Quilters seem to divide into two camps regarding the behavior of their quilts in progress. One camp revels in serendipitous accidents as the quilt reveals what it wants to become. The other believes the quilt should submit to the plan.
One key ingredient to quilt discipline is starch used at several stages of quilt making. Paper piecers who like to work with those sliver sized pieces starch their fabric to cardboard consistency. Jacquie Gering starches her tops and backings before quilting to ensure all the seams and surfaces are flat. And Sharon Schamber, who must be out of room for all her Best of Show ribbons, surely owns stock in a starch manufacturing company. She uses it for applique, on bindings and for blocking quilts.
If you want to see how Sharon uses starch, check out her videos. Here’s what I’ll call her introduction to starching. She uses heavy starch, sprays one side, turns the fabric over, and presses the other side. Then she does this five more times to make sure the fabric won’t fray when appliqued.
The same starching technique gets a work out in Sharon’s quilt blocking video, though she doesn’t spray five times. After watching this video I felt like such a slapdash quilter and utterly lacking in quilt discipline. No quilt would dare retreat to its pre-blocked shape after Sharon gets done with it.
Sharon emphasizes the use of starch rather than sizing. She says Best Press is actually sizing and shouldn’t be used where starch is needed. Unlike many quilters I’m not a fan of Best Press. The perfume used makes me cough (I had bought the scented kind) and the price seems high. If you’re worried about starch flaking, try using a pressing cloth or flipping the fabric over before pressing.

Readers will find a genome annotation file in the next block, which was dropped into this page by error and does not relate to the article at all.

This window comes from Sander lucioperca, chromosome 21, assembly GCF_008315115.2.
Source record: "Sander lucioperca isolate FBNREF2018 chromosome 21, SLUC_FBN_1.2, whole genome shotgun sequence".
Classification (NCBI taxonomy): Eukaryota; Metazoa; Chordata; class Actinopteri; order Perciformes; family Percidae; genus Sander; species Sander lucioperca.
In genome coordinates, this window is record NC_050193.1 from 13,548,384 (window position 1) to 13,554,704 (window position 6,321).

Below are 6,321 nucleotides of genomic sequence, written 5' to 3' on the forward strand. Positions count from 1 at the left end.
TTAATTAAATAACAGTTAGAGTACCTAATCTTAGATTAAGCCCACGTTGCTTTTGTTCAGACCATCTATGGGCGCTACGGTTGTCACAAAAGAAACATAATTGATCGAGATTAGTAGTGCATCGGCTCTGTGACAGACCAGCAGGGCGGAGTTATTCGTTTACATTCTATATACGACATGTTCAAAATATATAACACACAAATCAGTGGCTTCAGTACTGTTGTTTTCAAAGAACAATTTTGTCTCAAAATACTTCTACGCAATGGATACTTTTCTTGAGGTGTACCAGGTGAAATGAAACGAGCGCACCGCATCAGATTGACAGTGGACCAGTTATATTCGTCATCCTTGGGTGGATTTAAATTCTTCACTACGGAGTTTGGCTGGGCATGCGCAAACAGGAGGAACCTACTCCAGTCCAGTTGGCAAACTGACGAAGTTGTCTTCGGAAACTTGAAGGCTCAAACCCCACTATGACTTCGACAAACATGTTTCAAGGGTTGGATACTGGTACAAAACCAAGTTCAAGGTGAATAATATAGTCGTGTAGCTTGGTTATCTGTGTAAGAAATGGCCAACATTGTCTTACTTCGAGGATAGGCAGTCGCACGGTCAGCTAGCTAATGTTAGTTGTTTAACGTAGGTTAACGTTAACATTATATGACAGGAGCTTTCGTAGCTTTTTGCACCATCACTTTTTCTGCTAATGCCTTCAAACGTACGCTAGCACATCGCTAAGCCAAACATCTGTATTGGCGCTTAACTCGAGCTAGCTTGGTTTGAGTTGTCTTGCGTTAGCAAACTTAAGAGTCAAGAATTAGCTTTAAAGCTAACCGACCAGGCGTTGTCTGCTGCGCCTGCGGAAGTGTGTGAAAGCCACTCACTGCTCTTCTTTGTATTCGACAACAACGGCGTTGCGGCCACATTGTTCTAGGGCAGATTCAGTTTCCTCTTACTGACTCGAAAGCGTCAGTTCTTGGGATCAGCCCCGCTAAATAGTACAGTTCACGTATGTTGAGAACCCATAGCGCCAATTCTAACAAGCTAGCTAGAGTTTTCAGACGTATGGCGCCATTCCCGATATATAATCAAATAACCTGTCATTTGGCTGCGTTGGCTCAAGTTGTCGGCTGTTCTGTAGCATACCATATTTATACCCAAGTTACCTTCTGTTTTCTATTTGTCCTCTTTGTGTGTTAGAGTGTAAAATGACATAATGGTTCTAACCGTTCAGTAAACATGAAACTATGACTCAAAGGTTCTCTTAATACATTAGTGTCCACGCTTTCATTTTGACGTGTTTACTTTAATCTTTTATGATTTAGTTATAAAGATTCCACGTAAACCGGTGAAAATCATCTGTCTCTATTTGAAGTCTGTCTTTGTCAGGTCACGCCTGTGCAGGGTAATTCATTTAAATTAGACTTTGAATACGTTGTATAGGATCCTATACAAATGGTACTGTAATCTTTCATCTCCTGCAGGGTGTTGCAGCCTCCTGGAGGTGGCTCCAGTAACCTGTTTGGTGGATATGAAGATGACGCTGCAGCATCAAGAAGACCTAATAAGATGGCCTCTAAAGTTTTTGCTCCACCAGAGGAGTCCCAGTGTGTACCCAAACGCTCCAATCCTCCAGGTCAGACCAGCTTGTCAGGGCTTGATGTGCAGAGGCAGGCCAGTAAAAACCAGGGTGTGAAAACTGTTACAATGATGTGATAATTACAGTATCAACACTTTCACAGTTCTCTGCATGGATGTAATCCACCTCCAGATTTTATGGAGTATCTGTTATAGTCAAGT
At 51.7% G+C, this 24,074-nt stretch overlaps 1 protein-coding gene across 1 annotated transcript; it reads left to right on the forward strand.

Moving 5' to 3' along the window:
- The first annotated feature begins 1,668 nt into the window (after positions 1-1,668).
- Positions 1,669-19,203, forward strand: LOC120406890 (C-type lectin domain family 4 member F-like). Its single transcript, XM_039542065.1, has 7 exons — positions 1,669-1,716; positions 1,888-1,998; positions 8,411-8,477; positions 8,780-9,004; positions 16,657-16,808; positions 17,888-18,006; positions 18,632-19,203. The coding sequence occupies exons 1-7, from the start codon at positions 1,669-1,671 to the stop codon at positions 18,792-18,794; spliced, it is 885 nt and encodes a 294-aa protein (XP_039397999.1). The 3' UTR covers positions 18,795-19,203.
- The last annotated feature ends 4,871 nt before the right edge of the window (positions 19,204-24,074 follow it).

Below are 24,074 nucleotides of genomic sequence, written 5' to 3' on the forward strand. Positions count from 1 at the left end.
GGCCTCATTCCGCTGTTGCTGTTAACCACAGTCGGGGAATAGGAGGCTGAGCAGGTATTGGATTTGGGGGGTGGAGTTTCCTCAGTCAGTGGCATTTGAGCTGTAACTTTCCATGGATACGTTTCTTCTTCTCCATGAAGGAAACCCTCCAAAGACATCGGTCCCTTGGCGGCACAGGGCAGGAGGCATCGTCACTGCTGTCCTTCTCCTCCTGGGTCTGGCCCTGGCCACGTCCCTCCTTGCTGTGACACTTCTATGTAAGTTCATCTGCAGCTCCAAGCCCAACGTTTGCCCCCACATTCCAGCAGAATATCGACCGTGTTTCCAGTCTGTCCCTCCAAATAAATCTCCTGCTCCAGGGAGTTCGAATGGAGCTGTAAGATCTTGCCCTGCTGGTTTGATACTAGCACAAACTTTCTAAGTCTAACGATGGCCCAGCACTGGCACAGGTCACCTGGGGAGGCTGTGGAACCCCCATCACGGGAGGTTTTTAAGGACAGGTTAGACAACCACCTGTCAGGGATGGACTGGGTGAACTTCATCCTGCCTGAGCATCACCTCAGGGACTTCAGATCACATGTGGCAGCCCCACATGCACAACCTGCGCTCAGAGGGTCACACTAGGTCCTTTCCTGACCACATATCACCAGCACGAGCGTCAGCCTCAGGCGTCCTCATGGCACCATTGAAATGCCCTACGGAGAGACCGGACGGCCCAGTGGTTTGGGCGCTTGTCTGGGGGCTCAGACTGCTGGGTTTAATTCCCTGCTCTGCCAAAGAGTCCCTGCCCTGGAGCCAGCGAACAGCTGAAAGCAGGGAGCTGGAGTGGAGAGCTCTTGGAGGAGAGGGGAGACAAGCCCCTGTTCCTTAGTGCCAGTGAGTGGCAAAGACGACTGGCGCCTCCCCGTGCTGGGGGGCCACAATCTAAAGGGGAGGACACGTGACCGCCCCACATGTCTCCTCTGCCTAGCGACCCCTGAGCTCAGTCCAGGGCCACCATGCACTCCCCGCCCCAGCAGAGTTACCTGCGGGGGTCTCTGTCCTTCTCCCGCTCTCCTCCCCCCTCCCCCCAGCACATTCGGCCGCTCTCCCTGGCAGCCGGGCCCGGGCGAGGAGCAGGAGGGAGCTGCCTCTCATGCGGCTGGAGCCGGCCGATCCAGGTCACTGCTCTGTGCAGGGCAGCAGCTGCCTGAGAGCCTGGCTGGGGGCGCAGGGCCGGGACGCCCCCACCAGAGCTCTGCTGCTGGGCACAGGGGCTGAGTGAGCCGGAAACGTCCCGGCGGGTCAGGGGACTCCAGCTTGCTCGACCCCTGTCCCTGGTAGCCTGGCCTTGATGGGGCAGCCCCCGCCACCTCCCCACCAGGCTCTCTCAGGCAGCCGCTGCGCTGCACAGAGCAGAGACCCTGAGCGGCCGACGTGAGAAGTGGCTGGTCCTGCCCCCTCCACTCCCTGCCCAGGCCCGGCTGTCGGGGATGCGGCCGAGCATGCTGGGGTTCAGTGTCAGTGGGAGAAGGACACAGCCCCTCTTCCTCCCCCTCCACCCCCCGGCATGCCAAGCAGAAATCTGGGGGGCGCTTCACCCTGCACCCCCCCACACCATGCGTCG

Diane Gaudynski, free motion quilter extraordinaire, makes her own starch. Here’s her recipe and method. She starches to prevent fabric distortion.
I gather quilters have strong opinions about whether or not to starch. Here’s a link to a discussion of pros and cons on Craftsy. I wash all my fabrics shortly after purchase, mostly because I mix old and re-purposed fabric with quilting fabric. I have come to use starch more in quilting, especially in projects that involve bias edges.
My chief worry about using starch is that over time (and I mean years) starch left in a quilt will attract bugs and even rodents that will nibble holes. I wash my quilts after they’re done to prevent this. Besides, I like the crinkly feel washing imparts. But I’m at a loss for the quilts that can’t be washed. Any ideas?
Update: According to faultless.com here’s how to prevent that white stuff:
Q: Spray starch sometimes leaves a white residue on clothes and starch build-up on the iron. How can I prevent this?
A: Use two light applications rather than one heavy one. Use too much starch and it has no place to go, so it ends up on the bottom of the iron or on the fabric surface. You can also spray an entire garment before ironing, and roll it up for about 30 seconds before ironing, so the fabric has time to absorb the starch.